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    Genomics

    journal homepage: www.elsevier.com/locate/ygeno

    Whole genome sequence of Auricularia heimuer (Basidiomycota, Fungi), the third most important cultivated mushroom worldwide

    Yuan Yuana,b, Fang Wub, Jing Sib, Yi-Fan Zhaoc, Yu-Cheng Daia,b,⁎

    a Beijing Advanced Innovation Center for Tree Breeding by Molecular Design, Beijing Forestry University, Beijing 100083, China b Institute of Microbiology, Beijing Forestry University, Beijing 100083, China c Beijing Genomics Institute, Shenzhen 518083, China

    A R T I C L E I N F O

    Keywords: Whole genome sequencing Auricularia heimuer Edible-medicinal fungus Secondary metabolism

    A B S T R A C T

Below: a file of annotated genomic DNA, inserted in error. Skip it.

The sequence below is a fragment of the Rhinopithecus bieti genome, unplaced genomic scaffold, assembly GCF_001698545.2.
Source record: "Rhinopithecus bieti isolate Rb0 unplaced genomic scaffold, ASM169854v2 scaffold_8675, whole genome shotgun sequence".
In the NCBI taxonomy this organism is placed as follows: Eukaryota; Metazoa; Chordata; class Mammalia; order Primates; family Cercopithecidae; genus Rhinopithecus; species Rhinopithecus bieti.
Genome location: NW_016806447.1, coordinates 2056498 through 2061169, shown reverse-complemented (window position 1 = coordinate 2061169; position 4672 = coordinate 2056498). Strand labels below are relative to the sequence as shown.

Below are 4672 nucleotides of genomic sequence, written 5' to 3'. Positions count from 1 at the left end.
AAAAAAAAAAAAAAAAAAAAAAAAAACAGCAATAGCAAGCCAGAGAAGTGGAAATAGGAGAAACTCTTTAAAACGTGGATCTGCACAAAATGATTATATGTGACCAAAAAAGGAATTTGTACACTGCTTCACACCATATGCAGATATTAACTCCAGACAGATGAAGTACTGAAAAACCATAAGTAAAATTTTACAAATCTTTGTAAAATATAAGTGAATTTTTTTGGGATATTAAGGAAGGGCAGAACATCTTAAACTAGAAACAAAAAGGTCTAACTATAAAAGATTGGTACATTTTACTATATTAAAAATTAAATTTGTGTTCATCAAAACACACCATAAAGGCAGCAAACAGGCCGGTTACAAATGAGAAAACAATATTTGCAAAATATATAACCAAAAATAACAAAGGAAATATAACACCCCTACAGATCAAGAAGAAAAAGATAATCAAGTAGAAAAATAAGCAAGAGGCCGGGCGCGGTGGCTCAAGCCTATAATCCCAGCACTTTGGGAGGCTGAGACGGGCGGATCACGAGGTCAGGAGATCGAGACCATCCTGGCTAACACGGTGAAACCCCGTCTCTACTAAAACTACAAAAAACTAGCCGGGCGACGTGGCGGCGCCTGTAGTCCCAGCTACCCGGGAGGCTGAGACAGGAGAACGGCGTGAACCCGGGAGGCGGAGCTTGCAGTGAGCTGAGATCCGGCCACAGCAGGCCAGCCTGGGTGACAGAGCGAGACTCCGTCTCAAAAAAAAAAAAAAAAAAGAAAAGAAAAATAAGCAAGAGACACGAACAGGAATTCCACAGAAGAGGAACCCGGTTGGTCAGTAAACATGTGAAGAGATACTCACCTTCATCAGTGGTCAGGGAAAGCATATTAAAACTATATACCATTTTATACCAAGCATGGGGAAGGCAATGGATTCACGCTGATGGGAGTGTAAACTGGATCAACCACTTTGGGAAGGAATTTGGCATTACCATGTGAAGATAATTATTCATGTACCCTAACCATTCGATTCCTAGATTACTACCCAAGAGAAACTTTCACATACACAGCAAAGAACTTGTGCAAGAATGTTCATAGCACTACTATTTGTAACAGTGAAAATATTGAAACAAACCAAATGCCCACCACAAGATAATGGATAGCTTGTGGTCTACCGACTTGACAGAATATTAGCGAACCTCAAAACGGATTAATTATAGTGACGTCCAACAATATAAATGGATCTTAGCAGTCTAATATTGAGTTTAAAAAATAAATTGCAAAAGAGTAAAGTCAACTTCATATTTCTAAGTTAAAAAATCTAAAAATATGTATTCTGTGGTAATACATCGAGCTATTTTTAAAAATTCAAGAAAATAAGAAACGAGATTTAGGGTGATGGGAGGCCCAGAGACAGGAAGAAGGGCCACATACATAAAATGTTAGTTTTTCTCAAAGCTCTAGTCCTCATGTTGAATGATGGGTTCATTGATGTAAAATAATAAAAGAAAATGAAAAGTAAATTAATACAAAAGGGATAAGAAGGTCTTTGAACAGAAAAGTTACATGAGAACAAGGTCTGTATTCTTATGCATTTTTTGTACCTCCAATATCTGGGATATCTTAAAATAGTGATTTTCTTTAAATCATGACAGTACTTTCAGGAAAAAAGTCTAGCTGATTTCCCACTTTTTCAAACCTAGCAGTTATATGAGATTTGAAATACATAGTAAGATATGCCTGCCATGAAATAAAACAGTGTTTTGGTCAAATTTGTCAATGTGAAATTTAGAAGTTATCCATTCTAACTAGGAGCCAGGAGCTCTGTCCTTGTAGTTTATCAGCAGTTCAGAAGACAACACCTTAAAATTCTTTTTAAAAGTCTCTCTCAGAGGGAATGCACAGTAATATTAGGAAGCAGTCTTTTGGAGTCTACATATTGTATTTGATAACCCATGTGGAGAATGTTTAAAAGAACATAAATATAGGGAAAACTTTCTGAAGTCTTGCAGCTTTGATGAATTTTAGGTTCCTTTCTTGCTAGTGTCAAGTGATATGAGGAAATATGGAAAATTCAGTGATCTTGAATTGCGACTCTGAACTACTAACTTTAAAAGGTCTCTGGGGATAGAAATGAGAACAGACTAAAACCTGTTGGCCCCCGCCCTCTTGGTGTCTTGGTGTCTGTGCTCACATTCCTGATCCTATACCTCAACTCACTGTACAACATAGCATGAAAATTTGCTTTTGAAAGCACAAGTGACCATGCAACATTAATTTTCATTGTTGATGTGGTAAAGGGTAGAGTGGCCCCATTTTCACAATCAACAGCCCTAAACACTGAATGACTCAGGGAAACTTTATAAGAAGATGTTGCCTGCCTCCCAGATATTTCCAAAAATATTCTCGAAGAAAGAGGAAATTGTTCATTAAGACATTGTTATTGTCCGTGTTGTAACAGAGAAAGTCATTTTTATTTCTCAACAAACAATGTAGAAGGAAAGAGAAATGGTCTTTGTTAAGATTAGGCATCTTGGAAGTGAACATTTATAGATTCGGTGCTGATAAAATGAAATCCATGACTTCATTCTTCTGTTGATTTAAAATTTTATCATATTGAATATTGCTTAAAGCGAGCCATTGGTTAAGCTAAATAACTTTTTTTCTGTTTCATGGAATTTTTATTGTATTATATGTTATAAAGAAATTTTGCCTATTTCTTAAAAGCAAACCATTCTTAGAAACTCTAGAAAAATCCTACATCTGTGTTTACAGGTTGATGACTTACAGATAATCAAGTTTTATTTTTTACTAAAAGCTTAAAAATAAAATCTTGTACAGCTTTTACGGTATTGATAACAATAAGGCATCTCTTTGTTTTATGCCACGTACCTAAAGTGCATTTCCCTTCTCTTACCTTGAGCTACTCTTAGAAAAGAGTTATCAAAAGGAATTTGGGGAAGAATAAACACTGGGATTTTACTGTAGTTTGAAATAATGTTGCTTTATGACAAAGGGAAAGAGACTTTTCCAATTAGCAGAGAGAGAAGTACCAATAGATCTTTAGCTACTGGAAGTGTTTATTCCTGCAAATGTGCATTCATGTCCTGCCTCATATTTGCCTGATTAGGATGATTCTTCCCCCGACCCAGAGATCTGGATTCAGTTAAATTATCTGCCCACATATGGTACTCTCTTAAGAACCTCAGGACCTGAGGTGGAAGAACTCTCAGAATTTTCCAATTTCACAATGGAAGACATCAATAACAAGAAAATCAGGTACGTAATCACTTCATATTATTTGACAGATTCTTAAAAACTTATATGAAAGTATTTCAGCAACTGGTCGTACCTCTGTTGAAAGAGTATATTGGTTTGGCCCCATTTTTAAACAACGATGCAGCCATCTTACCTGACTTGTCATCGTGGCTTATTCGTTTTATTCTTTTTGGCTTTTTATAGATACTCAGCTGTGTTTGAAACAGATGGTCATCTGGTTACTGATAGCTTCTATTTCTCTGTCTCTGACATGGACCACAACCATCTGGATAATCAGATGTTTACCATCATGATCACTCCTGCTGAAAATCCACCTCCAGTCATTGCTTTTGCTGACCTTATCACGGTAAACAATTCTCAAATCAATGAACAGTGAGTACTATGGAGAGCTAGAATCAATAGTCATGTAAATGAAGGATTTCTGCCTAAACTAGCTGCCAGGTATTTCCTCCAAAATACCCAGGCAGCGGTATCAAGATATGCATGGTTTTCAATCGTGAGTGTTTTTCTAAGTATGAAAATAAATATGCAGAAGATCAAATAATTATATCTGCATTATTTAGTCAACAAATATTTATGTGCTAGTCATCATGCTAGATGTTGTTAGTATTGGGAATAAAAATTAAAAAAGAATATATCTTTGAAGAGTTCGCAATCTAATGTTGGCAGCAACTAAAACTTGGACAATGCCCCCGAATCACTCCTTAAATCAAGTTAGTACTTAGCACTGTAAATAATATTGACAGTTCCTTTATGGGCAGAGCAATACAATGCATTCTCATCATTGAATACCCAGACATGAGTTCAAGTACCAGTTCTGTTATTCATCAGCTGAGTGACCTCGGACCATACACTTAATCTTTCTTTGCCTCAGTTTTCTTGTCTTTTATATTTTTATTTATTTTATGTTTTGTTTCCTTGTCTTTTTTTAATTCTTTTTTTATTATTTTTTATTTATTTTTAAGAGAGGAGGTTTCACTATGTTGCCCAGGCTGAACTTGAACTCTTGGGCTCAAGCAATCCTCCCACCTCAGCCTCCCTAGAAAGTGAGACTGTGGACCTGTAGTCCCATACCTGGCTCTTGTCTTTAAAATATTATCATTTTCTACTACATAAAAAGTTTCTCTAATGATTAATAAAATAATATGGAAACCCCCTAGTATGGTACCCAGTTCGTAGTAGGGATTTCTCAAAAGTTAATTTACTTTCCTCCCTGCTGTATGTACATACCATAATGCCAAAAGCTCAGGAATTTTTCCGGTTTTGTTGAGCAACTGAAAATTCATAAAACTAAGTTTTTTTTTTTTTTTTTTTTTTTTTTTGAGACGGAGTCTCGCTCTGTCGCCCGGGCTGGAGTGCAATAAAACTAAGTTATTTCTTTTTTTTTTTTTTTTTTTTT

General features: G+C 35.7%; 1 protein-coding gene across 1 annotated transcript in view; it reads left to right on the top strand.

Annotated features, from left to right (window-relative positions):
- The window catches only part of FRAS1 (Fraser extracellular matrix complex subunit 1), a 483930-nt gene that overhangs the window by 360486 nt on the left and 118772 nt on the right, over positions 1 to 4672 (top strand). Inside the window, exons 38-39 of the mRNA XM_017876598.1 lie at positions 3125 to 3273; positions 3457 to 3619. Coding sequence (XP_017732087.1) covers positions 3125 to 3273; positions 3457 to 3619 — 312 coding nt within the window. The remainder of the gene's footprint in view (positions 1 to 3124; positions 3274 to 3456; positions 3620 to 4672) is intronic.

Heimuer, Auricularia heimuer, is one of the most famous traditional Chinese foods and medicines, and it is the third most important cultivated mushroom worldwide. The aim of this study is to develop genomic resources for A. heimuer to furnish tools that can be used to study its secondary metabolite production capability, wood degradation ability and biosynthesis of polysaccharides. The genome was obtained from single spore mycelia of the strain Dai 13782 by using combined high-throughput Illumina HiSeq 4000 system with the PacBio RSII long- read sequencing platform. Functional annotation was accomplished by blasting protein sequences with different public available databases to obtain their corresponding annotations. It is 49.76 Mb in size with a N50 scaffold size of 1,350,668 bp and encodes 16,244 putative predicted genes. This is the first genome-scale assembly and annotation for A. heimuer, which is the third sequenced species in Auricularia.

    1. Introduction